Ruane has noticed that there are fewer restaurants and businesses which allow people to use their toilets without buying something. But people with disabilities already face extra costs of around £975 a month, according to estimates from charity Scope.
The National Key Scheme offers disabled people independent access to more than 10,000 locked disabled toilets around the country, which Ruane supports and believes should be used more widely. “But actually, people shouldn’t have to use that,” she says. “People should just generally be more understanding.”
Yinka agrees that the radar key is important but without enough toilets in close proximity, it is no use. “You have to go into the bush where nobody sees you,” she admits. “It has got to the stage where I don’t even care anymore. If I have to do a wee in the park, none of them have facilities and they’re all open so you can’t really find a bush to hide. If I have to squat, I’ll squat, but it’s humiliating.”
Martin says people are increasingly being forced to urinate and defecate in the streets. “That’s literally transmission of disease,” he adds. “It’s possible anybody coming to clean that or someone kicking it up into the air could be helping to transmit a deadly virus.”
People experiencing homelessness are hugely impacted. Public toilets are a place they can wash, refresh and relieve themselves in the day and night, but many are only open at limited times.
Public toilets are open for a little more than 10 hours a day on average, according to the Liberal Democrats. One public toilet in Harlow, Essex was open for just four hours each day. Thanet council in Kent had the lowest average opening times for their public toilets at just 5.5 hours.
“This is yet another example of our local communities up and down the country being abandoned by this Conservative government,” Helen Morgan, the Liberal Democrat local government spokesperson, says. “People deserve these basic facilities and yet they are being let down.
“Ministers have, for years, savagely cut local authority budgets and now we are seeing the erosion of local facilities like public toilets. We need real and targeted funding to ensure local people are getting the fair deal that they deserve.”
The problem is, toilets cost money. The British Toilet Association estimates they cost anywhere between £3,000 and £5,000 each year to run – and some cost up to £30,000 if they are larger. “The biggest problem is getting them clean and getting them hygienically clean,” Martin adds. “And that’s where councils are struggling, because they don’t have the staff.”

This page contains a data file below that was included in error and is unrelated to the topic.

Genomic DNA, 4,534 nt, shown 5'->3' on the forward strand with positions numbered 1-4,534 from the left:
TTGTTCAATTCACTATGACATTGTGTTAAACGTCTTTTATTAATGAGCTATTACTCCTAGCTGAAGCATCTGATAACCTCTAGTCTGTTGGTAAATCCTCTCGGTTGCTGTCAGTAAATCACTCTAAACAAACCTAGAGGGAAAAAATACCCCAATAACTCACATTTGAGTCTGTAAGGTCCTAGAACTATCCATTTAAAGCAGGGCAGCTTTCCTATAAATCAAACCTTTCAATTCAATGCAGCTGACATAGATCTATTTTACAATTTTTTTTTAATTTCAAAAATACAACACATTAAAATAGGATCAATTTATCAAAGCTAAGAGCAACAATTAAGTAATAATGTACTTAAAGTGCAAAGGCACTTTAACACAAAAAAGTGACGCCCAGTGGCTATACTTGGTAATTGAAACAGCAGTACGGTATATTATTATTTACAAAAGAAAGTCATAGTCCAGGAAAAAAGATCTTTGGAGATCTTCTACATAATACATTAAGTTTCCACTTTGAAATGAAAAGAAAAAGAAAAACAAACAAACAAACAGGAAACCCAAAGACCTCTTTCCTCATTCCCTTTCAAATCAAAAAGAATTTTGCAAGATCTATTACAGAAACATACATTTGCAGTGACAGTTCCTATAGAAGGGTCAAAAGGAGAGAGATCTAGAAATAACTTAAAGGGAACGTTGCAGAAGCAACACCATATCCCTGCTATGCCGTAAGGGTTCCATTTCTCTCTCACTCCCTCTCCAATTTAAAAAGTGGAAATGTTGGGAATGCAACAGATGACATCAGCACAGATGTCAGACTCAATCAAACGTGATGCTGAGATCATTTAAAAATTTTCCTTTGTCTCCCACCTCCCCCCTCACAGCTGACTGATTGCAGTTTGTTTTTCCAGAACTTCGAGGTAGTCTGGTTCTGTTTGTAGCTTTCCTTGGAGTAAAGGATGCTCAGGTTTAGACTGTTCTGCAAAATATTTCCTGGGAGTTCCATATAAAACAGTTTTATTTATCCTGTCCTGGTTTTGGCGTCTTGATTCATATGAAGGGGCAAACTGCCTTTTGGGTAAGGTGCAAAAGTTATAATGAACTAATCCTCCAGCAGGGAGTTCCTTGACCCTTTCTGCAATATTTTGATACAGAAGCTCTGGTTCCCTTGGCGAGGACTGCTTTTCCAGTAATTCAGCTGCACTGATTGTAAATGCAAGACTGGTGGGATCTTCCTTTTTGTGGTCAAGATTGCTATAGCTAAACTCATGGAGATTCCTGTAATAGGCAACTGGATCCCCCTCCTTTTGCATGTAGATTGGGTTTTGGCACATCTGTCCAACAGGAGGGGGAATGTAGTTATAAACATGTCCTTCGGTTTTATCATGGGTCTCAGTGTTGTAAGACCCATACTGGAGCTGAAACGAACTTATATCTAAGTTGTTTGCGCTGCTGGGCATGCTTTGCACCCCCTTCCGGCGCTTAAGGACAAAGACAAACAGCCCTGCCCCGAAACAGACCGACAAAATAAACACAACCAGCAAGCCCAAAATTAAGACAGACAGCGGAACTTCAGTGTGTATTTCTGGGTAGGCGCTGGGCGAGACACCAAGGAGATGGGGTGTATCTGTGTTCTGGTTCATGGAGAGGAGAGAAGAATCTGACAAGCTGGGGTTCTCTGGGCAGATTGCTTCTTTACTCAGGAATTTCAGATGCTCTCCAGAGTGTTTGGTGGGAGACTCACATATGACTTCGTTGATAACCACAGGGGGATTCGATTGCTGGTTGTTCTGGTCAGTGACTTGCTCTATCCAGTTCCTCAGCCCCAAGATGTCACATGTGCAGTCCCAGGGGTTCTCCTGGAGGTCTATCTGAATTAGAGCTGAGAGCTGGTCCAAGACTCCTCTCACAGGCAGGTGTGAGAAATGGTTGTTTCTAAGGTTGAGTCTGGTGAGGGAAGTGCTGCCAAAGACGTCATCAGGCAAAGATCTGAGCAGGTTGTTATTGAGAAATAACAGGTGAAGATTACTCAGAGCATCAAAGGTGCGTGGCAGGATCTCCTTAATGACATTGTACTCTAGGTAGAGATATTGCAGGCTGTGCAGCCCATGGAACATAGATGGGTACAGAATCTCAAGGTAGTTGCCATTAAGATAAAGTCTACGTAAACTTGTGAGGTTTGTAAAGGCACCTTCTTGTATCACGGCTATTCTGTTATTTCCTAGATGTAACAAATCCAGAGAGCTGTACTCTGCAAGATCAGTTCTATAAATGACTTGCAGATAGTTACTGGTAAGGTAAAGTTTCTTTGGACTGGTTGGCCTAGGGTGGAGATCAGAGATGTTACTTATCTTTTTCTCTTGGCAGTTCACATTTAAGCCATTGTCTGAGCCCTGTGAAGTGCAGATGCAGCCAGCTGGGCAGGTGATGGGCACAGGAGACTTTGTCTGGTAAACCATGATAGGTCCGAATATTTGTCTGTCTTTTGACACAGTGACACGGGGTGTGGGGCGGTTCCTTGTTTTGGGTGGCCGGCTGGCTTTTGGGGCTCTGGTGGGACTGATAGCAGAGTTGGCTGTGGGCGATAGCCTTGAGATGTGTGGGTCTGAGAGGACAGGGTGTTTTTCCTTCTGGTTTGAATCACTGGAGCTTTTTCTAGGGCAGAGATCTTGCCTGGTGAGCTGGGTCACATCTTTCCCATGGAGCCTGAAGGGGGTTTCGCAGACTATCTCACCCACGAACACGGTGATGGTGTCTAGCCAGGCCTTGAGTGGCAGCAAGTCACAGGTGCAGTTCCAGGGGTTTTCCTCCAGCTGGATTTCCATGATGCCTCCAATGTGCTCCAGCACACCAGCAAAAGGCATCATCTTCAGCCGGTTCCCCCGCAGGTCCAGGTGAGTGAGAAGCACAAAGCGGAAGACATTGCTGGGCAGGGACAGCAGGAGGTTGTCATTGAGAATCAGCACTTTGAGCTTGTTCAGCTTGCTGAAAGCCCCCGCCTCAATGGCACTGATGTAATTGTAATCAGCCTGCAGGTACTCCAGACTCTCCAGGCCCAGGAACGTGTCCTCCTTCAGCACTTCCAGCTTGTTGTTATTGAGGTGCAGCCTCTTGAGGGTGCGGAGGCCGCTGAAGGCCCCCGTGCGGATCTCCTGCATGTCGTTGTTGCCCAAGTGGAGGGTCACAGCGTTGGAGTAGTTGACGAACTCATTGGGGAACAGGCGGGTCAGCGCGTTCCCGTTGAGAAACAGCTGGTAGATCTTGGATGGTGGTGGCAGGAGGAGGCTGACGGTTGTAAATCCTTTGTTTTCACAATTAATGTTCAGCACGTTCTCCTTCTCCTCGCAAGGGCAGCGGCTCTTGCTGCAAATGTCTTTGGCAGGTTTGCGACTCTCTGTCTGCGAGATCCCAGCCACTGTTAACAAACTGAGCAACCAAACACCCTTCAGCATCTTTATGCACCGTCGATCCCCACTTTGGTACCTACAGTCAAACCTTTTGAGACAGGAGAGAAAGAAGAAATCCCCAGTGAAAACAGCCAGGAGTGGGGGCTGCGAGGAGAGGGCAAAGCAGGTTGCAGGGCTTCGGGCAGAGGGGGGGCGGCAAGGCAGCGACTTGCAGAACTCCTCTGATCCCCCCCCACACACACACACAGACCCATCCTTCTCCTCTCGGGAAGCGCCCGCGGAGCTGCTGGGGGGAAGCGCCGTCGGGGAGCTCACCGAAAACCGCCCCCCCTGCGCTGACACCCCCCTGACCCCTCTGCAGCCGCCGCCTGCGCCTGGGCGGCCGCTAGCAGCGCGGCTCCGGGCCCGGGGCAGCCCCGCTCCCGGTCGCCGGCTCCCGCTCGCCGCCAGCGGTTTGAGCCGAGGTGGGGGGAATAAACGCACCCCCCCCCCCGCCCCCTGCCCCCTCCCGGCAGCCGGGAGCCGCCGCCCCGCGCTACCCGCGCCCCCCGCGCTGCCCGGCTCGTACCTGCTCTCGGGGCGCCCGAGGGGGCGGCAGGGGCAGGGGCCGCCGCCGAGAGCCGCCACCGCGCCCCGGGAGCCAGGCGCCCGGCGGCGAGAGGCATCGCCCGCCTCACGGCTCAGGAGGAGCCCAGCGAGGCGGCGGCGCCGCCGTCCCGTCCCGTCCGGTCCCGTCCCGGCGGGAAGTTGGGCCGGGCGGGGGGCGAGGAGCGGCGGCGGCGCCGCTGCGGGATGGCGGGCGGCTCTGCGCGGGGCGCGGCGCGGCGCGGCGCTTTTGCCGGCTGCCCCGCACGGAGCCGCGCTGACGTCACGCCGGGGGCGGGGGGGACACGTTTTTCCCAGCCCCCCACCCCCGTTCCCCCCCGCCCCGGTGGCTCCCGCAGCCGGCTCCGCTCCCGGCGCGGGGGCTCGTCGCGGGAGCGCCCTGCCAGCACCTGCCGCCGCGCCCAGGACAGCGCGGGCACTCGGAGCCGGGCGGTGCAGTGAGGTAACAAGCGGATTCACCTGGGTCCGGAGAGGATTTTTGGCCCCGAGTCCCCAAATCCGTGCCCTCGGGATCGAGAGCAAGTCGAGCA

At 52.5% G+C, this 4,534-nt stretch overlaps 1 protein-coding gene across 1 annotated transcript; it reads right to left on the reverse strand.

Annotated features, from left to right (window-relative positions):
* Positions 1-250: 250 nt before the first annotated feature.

Yinka used to work as a cleaning manager in a call centre scrubbing down toilets, and she feels cleaners are often wrongly blamed for laziness. She could spend hours cleaning a toilet, only to have it ruined by the public in minutes. “So who do I blame?” she asks, “I blame everybody. I blame all of us, because we all need to look after our facilities.”
Martin believes “we should be paying somewhere between 75p and a pound to use a toilet because there’s a cost to providing that service”.
Yinka would be happy to pay for the service if it meant there were more toilets, but she doesn’t believe that she should have to pay for something which is a human right, especially as disabled people already face greater costs. And that cost is not just monetary but physical and emotional.
Dr Chris Chatterton at Pad Project UK says: “Lack of public loos means that many people with incontinence fear going out and stay at home. Pads are available through the NHS, but many people don’t qualify, so buy them privately.
“Yet these are expensive, forcing people to ration their use, and again this can lead to individuals having to stay at home, with incontinence pad poverty having a big impact on mental wellbeing.”
Julie Harrington, the chief executive at Guts UK, adds: “For those living with digestive conditions, lack of public toilets can force people to spend more time at home, leading to feelings of isolation and loneliness.
“There are millions of people in the UK alone living with a digestive condition and many plan their day and journey around having access to a nearby toilet. Our nation should have the comfort of knowing that if we have the urge to go to the toilet when we are out in public, that we have somewhere to go.”
The result of this can be tragic. “If you don’t have toilets, then people become prisoners,” Martin says. “People can’t go out and socialise the way they should. They can’t go out and spend their money. So it has a major effect on the local economy.”
Yinka feels this deeply. “It’s almost as if they have taken my dignity away. I have no choice. I can’t wake up like everyone else and just get the bus down the high street because everything has to be perfectly planned.
“I don’t go to the high street more than two or three times a year, and that’s if someone is chaining me and dragging me down there for doctors appointments and opticians and dentists.”
She is being supported by Jude and has found an online community of people who are also facing the same harrowing experiences she has faced. But until there are more public toilets in her area, Yinka does not have much hope for the future.
“I’m isolated. I feel friendless. Without going places or having some kind of social life, it is horrible. I don’t understand this concept of having no toilets.”